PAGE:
Every year at the Boucheron convention, attendees vote for the best of the best in the world of mystery, the Anthony Awards. Two of the biggest winners for 2022 are here at The Field Library in Peekskill, and excellent books they both are.
The Anthony Award winner for Best Novel is Razorblade Tears, by S. A. Cosby, which happens to be a book we read together in the Field of Mystery Book Group (which some of us considered to be one of the best books we read this past year). This is the second year in a row that S.A. Cosby won the Best Novel award; in 2021 he won for his excellent book, Blacktop Wasteland. I haven’t read all the books nominated for the Anthony Awards this year, but I can say definitely that Razorblade Tears was a powerful book and well deserving of the award. Two fathers, one white, one black, both of whom disapproved of their gay sons even before the sons married each other, find themselves working together to avenge the murders of their sons. Both the fathers have criminal backgrounds, neither one of them is a conventional hero, and both of them have to come to grips with the lives of their sons and their own reactions to their sons’ choices. The plot is fast moving and often violent (if you read Blacktop Wasteland, you’ll expect that of this author), but ultimately it’s the characters who are most important and most memorable.
The winner of the Anthony Award for Best First Novel is quite different from Razorblade Tears. Mia Manansala’s Arsenic and Adobo is more of a cozy mystery than anything else. The main character, Lila Macapagal, starts off feeling as if she’s in a rom com: she moves back into her mother’s home, she’s helping her aunt keep the family business going in the face of a nasty landlord who wants to shut the restaurant down so he can sell the building, and she’s recovering from a nasty breakup as her well-meaning aunts attempt to set her up with a new man. Then her ex, who’s earned a reputation as a really mean restaurant critic, eats dinner at Lila’s aunt’s restaurant and promptly drops dead, leaving Lila very much in the crosshairs of the police investigation. Now she has to investigate on her own to find out who might have killed her ex (there are all kinds of people who have motives, though the fact that he died in her aunt’s restaurant does seem to limit the number of people with the opportunity to kill him) before she or her aunt ends up in jail. Because it’s a cozy mystery, you know (a) there’s not going to be a lot of bloodshed or gore,(b) there are going to be a lot of interesting and quirky characters and (c ) things are going to work out in the end. That the main characters are Filipina and the author brings a sense of authenticity to the culture is just icing on the cake that is this book. This is the first book in a series involving these characters, so if you enjoy this one (and why wouldn’t you?), you should definitely also read Homicide and Halo Halo and the most recent one, Blackmail and Bibingka.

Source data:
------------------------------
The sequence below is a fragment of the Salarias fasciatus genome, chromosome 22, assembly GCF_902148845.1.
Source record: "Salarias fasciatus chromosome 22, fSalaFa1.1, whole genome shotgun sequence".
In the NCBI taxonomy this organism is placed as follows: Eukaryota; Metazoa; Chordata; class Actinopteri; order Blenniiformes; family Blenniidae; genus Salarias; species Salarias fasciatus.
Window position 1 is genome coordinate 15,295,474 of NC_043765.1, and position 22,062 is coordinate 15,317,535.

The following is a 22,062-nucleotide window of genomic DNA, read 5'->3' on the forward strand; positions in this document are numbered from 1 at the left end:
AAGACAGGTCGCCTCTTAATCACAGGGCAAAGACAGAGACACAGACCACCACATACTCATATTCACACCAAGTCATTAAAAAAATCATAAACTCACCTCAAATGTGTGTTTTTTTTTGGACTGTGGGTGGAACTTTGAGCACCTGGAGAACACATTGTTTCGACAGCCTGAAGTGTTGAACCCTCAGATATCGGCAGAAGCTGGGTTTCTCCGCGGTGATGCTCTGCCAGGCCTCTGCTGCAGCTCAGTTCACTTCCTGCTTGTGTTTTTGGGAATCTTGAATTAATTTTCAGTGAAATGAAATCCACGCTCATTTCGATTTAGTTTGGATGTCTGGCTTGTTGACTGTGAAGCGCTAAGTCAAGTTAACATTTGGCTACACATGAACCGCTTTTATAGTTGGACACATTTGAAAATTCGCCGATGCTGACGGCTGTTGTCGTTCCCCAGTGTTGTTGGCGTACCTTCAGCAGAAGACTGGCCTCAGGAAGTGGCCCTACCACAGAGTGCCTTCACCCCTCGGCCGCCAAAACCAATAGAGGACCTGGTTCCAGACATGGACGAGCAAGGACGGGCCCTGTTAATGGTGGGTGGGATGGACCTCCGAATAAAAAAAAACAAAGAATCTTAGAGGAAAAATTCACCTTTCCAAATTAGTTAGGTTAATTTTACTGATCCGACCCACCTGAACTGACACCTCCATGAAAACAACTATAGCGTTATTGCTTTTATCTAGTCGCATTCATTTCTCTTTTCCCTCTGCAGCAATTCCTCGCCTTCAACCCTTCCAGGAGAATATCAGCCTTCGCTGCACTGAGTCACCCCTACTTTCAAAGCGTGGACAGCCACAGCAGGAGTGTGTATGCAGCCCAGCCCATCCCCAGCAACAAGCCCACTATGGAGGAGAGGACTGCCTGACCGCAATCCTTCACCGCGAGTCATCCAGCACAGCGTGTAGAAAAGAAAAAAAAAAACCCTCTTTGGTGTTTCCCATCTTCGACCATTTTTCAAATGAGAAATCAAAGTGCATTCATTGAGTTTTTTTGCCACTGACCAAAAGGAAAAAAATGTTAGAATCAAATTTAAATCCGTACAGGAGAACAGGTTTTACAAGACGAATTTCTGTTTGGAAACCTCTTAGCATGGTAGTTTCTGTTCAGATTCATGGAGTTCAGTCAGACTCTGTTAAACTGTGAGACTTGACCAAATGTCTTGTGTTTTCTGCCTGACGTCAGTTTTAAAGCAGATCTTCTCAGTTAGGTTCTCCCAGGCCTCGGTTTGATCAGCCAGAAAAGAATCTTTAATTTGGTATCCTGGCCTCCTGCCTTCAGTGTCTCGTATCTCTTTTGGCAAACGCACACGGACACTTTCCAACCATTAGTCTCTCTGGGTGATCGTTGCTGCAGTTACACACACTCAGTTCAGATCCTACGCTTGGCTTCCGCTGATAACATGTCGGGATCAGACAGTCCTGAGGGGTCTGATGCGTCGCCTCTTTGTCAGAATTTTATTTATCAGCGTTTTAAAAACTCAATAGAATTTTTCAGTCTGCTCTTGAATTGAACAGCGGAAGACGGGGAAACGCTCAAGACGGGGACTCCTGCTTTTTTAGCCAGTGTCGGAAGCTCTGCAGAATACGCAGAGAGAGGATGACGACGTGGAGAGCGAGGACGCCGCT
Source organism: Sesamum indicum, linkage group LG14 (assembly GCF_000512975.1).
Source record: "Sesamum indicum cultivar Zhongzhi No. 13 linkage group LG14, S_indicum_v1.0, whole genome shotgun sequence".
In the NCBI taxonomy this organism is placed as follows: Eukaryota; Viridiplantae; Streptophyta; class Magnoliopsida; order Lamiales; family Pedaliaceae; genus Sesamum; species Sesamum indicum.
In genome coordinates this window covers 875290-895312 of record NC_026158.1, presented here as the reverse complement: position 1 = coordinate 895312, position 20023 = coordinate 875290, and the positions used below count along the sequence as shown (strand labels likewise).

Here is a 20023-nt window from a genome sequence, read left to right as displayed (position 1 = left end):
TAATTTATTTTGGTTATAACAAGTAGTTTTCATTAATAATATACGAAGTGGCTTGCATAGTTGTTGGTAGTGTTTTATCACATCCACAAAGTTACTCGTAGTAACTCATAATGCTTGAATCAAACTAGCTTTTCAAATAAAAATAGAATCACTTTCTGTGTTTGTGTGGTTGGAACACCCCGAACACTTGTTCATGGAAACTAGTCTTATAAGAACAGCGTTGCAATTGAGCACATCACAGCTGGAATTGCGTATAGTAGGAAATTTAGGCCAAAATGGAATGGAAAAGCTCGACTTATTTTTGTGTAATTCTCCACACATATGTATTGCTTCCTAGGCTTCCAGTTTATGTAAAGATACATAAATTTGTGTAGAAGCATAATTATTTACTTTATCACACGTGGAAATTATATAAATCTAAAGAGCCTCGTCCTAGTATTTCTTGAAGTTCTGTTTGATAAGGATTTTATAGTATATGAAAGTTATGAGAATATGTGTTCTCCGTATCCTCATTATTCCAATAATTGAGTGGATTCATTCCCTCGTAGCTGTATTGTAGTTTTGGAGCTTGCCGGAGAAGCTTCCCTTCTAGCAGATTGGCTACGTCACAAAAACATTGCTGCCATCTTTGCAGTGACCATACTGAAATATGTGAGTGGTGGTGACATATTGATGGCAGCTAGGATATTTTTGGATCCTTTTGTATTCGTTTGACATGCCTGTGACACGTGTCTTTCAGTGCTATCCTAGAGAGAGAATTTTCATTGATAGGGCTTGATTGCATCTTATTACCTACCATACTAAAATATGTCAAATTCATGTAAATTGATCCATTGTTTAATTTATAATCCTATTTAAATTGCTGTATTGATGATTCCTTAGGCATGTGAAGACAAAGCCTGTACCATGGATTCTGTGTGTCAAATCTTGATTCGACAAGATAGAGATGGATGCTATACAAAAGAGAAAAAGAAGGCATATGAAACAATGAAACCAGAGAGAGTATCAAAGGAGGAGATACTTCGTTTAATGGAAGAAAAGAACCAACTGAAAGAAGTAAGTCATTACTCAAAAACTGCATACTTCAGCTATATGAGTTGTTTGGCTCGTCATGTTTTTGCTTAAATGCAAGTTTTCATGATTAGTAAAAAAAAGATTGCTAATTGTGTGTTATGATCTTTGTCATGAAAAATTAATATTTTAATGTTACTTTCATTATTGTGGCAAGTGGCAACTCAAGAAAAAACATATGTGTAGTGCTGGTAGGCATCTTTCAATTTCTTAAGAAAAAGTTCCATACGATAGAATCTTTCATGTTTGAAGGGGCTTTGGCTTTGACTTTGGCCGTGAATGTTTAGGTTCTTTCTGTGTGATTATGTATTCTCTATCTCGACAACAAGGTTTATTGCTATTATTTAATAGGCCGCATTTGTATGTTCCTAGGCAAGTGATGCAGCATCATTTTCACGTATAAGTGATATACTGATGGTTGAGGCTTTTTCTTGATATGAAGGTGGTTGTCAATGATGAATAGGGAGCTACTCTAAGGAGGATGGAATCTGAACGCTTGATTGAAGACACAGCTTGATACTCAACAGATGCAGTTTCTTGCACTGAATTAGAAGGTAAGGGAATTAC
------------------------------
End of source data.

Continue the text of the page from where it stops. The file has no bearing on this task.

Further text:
Whether your taste in mysteries runs toward the dark and gritty or the lighter and funnier (with good food descriptions), you’ll find what you’re looking for here at The Field Library.